An accountancy trade body, Chartered Accountants Australia and New Zealand (CA ANZ), has slammed the government’s plan to restrict the deductibility of mortgage interest for property investors.
In March, the government announced a new housing package to deliver a more sustainable housing market and support first-home buyers into homeownership, including interest deductibility changes.
In its submission to ministers, CA NZ claimed that the interest deductibility changes would most likely lead to unintended consequences and unnecessary complexity, including residential property boundary issues, confusion over the treatment of non-deductible interest on disposals, and losses.
The group also raised concerns about the level of new build interest concession, with new builds set to be exempt from the law.
“We believe that the ad-hoc measures introduced and proposed do not accord with good public policy design. The focus to ‘level the playing field’ for first-home buyers by damping residential investor demand for existing housing stock is unduly narrow and will lead to unintended consequences,” CA NZ said, as reported by Good Returns.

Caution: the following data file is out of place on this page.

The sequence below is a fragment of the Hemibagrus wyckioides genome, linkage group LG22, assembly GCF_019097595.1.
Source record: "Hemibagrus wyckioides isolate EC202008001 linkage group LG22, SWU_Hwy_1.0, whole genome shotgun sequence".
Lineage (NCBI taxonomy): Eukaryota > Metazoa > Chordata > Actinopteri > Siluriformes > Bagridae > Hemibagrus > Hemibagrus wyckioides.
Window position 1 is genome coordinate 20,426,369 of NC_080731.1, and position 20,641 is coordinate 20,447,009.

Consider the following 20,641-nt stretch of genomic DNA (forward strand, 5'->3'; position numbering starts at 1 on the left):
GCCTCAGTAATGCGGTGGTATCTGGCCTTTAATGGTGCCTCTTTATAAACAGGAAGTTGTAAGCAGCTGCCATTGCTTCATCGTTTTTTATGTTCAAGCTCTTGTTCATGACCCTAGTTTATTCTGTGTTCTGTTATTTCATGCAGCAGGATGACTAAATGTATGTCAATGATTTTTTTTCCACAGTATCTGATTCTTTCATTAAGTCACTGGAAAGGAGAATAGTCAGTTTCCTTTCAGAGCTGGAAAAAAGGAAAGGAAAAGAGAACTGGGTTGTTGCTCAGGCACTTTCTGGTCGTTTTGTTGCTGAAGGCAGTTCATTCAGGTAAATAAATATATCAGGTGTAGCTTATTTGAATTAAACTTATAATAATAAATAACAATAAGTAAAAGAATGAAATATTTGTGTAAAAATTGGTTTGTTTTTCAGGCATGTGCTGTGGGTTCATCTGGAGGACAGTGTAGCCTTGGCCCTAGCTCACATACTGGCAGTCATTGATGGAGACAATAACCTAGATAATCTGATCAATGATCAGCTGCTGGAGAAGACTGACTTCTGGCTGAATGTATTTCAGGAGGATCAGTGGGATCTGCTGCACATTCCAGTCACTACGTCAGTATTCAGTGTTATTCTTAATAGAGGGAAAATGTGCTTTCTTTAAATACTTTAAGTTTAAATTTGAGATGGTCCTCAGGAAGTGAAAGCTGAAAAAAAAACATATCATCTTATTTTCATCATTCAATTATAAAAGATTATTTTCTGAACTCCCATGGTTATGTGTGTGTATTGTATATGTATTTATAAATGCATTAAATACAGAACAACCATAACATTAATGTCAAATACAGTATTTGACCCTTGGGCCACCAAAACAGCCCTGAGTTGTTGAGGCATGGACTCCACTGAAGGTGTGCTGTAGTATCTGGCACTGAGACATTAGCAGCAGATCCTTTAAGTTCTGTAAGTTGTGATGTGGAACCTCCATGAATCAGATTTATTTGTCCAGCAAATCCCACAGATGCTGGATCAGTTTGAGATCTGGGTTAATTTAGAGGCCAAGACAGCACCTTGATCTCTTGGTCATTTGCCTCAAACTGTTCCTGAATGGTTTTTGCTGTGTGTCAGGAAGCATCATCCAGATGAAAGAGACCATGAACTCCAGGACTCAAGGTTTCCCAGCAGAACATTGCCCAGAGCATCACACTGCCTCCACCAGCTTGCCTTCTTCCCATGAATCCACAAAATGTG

Read more: PSA calls on government to rethink response to housing crisis
It explained that the government’s plan “undermines investor confidence” and might only create “boundary issues and complexity.” It also noted that the tax changes would disproportionately impact people who cannot afford tax planning advice.
“We are very aware that many taxpayers who will have to apply these rules will not be sophisticated taxpayers, and if the rules are overly complex, there will be widespread non-compliance,” it said.
The group warned that property investors and owners of multiple properties might have a difficult time navigating the new system, with the changes expected to “create more tax issues and unintended consequences, be excessively complex, and increase compliance costs.”
The Public Service Association Te Pūkenga Here Tikanga Mahi (PSA), a trade union representing and supporting workers across New Zealand, also called on the government to urgently rethink its response to the housing crisis.
“We need an integrated approach to housing. We need to build communities, not just homes, and they must be properly supported by internet connections, social services, libraries, pools, public transport, water and waste pipes, and all the other things that turn houses into homes and suburbs into communities,” said PSA president Benedict Ferguson.